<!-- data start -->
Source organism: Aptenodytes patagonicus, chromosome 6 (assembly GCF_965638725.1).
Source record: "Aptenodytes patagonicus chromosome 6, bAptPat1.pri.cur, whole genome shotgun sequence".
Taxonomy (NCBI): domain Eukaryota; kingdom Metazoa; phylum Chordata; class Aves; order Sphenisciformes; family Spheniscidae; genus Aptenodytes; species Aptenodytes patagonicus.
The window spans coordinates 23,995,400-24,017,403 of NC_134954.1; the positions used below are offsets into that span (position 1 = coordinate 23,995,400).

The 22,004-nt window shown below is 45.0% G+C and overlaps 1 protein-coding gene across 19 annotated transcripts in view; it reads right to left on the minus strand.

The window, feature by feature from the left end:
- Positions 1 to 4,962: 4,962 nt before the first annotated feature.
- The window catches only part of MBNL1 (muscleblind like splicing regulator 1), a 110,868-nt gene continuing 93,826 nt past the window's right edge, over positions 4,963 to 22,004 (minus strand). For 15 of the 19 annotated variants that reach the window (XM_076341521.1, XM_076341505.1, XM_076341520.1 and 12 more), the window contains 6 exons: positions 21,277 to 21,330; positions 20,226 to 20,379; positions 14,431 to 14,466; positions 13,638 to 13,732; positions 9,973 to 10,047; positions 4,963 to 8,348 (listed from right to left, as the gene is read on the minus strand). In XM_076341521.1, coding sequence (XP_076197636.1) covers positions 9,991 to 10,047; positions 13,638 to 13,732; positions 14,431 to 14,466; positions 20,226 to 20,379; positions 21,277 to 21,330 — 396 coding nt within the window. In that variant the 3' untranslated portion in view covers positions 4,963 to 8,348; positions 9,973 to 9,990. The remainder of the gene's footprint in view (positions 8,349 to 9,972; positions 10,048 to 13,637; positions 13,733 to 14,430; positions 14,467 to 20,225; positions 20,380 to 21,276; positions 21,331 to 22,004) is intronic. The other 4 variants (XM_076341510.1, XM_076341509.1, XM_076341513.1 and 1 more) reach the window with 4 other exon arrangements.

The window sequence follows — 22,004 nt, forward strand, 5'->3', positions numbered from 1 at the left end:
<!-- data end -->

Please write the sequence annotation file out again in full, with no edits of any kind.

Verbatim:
Source organism: Aptenodytes patagonicus, chromosome 6 (assembly GCF_965638725.1).
Source record: "Aptenodytes patagonicus chromosome 6, bAptPat1.pri.cur, whole genome shotgun sequence".
Taxonomy (NCBI): domain Eukaryota; kingdom Metazoa; phylum Chordata; class Aves; order Sphenisciformes; family Spheniscidae; genus Aptenodytes; species Aptenodytes patagonicus.
The window spans coordinates 23,995,400-24,017,403 of NC_134954.1; the positions used below are offsets into that span (position 1 = coordinate 23,995,400).

The 22,004-nt window shown below is 45.0% G+C and overlaps 1 protein-coding gene across 19 annotated transcripts in view; it reads right to left on the minus strand.

The window, feature by feature from the left end:
- Positions 1 to 4,962: 4,962 nt before the first annotated feature.
- The window catches only part of MBNL1 (muscleblind like splicing regulator 1), a 110,868-nt gene continuing 93,826 nt past the window's right edge, over positions 4,963 to 22,004 (minus strand). For 15 of the 19 annotated variants that reach the window (XM_076341521.1, XM_076341505.1, XM_076341520.1 and 12 more), the window contains 6 exons: positions 21,277 to 21,330; positions 20,226 to 20,379; positions 14,431 to 14,466; positions 13,638 to 13,732; positions 9,973 to 10,047; positions 4,963 to 8,348 (listed from right to left, as the gene is read on the minus strand). In XM_076341521.1, coding sequence (XP_076197636.1) covers positions 9,991 to 10,047; positions 13,638 to 13,732; positions 14,431 to 14,466; positions 20,226 to 20,379; positions 21,277 to 21,330 — 396 coding nt within the window. In that variant the 3' untranslated portion in view covers positions 4,963 to 8,348; positions 9,973 to 9,990. The remainder of the gene's footprint in view (positions 8,349 to 9,972; positions 10,048 to 13,637; positions 13,733 to 14,430; positions 14,467 to 20,225; positions 20,380 to 21,276; positions 21,331 to 22,004) is intronic. The other 4 variants (XM_076341510.1, XM_076341509.1, XM_076341513.1 and 1 more) reach the window with 4 other exon arrangements.

The window sequence follows — 22,004 nt, forward strand, 5'->3', positions numbered from 1 at the left end: